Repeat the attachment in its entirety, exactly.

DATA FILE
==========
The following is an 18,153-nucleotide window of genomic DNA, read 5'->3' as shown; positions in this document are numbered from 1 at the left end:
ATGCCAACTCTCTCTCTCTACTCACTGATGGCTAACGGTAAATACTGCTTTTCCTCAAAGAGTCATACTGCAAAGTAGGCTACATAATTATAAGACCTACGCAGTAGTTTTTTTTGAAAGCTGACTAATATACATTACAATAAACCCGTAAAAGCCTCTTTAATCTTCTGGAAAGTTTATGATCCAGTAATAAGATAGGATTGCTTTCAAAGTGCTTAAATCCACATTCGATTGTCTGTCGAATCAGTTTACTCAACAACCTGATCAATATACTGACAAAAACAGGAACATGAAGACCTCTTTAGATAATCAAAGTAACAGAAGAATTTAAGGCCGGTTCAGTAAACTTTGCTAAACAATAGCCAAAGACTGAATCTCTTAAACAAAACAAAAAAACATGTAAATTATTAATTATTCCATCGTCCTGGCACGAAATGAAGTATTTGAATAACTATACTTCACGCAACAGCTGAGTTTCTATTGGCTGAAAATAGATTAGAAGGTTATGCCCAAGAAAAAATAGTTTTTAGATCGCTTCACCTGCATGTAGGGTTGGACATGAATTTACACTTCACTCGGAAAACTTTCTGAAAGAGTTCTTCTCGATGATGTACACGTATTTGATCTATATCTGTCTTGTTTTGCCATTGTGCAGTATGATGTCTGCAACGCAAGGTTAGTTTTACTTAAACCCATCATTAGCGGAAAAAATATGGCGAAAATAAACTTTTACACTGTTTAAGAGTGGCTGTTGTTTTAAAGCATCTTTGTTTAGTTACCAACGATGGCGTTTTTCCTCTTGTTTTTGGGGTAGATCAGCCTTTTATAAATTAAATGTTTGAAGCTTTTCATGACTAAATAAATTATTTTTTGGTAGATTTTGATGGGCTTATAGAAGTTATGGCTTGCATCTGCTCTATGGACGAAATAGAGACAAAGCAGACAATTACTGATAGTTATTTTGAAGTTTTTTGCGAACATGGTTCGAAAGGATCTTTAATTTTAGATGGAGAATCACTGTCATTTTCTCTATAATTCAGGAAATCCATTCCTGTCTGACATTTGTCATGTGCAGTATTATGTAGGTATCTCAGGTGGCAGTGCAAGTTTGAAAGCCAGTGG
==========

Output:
The following is an 18,153-nucleotide window of genomic DNA, read 5'->3' as shown; positions in this document are numbered from 1 at the left end:
ATGCCAACTCTCTCTCTCTACTCACTGATGGCTAACGGTAAATACTGCTTTTCCTCAAAGAGTCATACTGCAAAGTAGGCTACATAATTATAAGACCTACGCAGTAGTTTTTTTTGAAAGCTGACTAATATACATTACAATAAACCCGTAAAAGCCTCTTTAATCTTCTGGAAAGTTTATGATCCAGTAATAAGATAGGATTGCTTTCAAAGTGCTTAAATCCACATTCGATTGTCTGTCGAATCAGTTTACTCAACAACCTGATCAATATACTGACAAAAACAGGAACATGAAGACCTCTTTAGATAATCAAAGTAACAGAAGAATTTAAGGCCGGTTCAGTAAACTTTGCTAAACAATAGCCAAAGACTGAATCTCTTAAACAAAACAAAAAAACATGTAAATTATTAATTATTCCATCGTCCTGGCACGAAATGAAGTATTTGAATAACTATACTTCACGCAACAGCTGAGTTTCTATTGGCTGAAAATAGATTAGAAGGTTATGCCCAAGAAAAAATAGTTTTTAGATCGCTTCACCTGCATGTAGGGTTGGACATGAATTTACACTTCACTCGGAAAACTTTCTGAAAGAGTTCTTCTCGATGATGTACACGTATTTGATCTATATCTGTCTTGTTTTGCCATTGTGCAGTATGATGTCTGCAACGCAAGGTTAGTTTTACTTAAACCCATCATTAGCGGAAAAAATATGGCGAAAATAAACTTTTACACTGTTTAAGAGTGGCTGTTGTTTTAAAGCATCTTTGTTTAGTTACCAACGATGGCGTTTTTCCTCTTGTTTTTGGGGTAGATCAGCCTTTTATAAATTAAATGTTTGAAGCTTTTCATGACTAAATAAATTATTTTTTGGTAGATTTTGATGGGCTTATAGAAGTTATGGCTTGCATCTGCTCTATGGACGAAATAGAGACAAAGCAGACAATTACTGATAGTTATTTTGAAGTTTTTTGCGAACATGGTTCGAAAGGATCTTTAATTTTAGATGGAGAATCACTGTCATTTTCTCTATAATTCAGGAAATCCATTCCTGTCTGACATTTGTCATGTGCAGTATTATGTAGGTATCTCAGGTGGCAGTGCAAGTTTGAAAGCCAGTGG